Learn React Hooks

3.7 (3 reviews total)
By Daniel Bugl
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  1. Introducing React and React Hooks

About this book

React Hooks revolutionize how you manage state and effects in your web applications. They enable you to build simple and concise React.js applications, along with helping you avoid using wrapper components in your applications, making it easy to refactor code.

This React book starts by introducing you to React Hooks. You will then get to grips with building a complex UI in React while keeping the code simple and extensible. Next, you will quickly move on to building your first applications with React Hooks. In the next few chapters, the book delves into various Hooks, including the State and Effect Hooks. After covering State Hooks and understanding how to use them, you will focus on the capabilities of Effect Hooks for adding advanced functionality to React apps. You will later explore the Suspense and Context APIs and how they can be used with Hooks. Toward the concluding chapters, you will learn how to integrate Redux and MobX with React Hooks. Finally, the book will help you develop the skill of migrating your existing React class components, and Redux and MobX web applications to Hooks.

By the end of this book, you will be well-versed in building your own custom Hooks and effectively refactoring your React applications.

Publication date:
October 2019


Introducing React and React Hooks

React is a JavaScript library that can be used to build efficient and extensible web applications. React was developed by Facebook, and is used in many large-scale web applications, such as Facebook, Instagram, Netflix, and WhatsApp Web.

In this book, we are going to learn how to build complex and efficient user interfaces with React, while keeping the code simple and extensible. Using the new paradigm of React Hooks, we can greatly simplify dealing with state management and side effects in web applications, ensuring the potential for growing and extending the application later on. We are also going to learn about React context and React Suspense, as well as how they can be used with Hooks. Afterward, we are going to learn how to integrate Redux and MobX with React Hooks. Finally, we are going to learn how to migrate from existing React class components, Redux, and MobX web applications, to React Hooks.

In the first chapter of this book, we are going to learn about the fundamental principles of React and React Hooks. We start by learning what React and React Hooks are, and why we should use them. Then, we move on to learn about the functionality of Hooks. Finally, we give an introduction to the kinds of Hooks that are provided by React, and a couple of Hooks that we are going to learn about throughout the book. By learning the fundamentals of React and React Hooks, we will be better able to understand the concepts that will be introduced in this book.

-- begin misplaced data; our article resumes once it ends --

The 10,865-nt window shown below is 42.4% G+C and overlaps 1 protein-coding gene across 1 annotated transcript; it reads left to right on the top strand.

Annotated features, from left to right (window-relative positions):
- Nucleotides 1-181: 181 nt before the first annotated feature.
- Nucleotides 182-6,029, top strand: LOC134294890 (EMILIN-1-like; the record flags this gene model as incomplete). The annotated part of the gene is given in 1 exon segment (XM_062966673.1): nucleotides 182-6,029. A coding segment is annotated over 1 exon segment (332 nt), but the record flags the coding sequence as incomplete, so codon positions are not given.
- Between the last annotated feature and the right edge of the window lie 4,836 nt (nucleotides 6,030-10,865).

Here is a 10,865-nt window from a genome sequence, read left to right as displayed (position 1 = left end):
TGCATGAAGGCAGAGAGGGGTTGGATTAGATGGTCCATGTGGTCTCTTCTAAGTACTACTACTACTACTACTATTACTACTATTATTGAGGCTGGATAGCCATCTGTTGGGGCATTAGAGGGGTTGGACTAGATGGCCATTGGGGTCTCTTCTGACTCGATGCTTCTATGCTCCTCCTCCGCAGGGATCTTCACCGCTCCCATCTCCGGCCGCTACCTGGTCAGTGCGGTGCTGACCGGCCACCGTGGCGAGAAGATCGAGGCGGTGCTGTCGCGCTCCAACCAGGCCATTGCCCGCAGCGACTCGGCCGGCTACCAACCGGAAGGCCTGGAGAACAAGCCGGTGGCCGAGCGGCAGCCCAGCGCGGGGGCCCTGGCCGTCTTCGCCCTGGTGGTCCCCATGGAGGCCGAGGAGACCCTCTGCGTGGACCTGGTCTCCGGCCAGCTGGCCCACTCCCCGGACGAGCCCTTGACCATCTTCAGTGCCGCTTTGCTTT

The following topics will be covered in this chapter:

  • Learning about the fundamental principles of React
  • Motivating the need for React Hooks
  • Getting started with React Hooks
  • Giving an overview of various Hooks

Technical requirements

fairly recent version of Node.js should already be installed (v11.12.0, or higher). The npm package manager for Node.js also needs to be installed.

The code for this chapter can be found on the GitHub repository: https://github.com/PacktPublishing/Learn-React-Hooks/tree/master/Chapter01.

Check out the following video to see the code in action:


Please note that it is highly recommended that you write the code on your own. Do not simply run the code examples that were previously provided. It is important to write the code yourself in order to learn and understand it properly. However, if you run into any issues, you can always refer to the code example.

Now, let's get started with the chapter.


Principles of React

Before we start learning about React Hooks, we are going to learn about the three fundamental principles of React. These principles allow us to easily write scalable web applications. The fundamental principles are important to know, as they will help us to understand how and why Hooks fit into the React ecosystem.

React is based on three fundamental principles:

  • Declarative: Instead of telling React how to do things, we tell it what we want it to do. As a result, we can easily design our applications and React will efficiently update and render just the right components when the data changes. For example, the following code, which duplicates strings in an array is imperative, which is the opposite of declarative:
const input = ['a', 'b', 'c']
let result = []
for (let i = 0; i < input.length; i++) {
result.push(input[i] + input[i])
console.log(result) // prints: [ 'aa', 'bb', 'cc' ]

As we can see, in imperative code, we need to tell the computer exactly what to do, step by step. However, with declarative code, we can simply tell the computer what we want, as follows:

const input = ['a', 'b', 'c']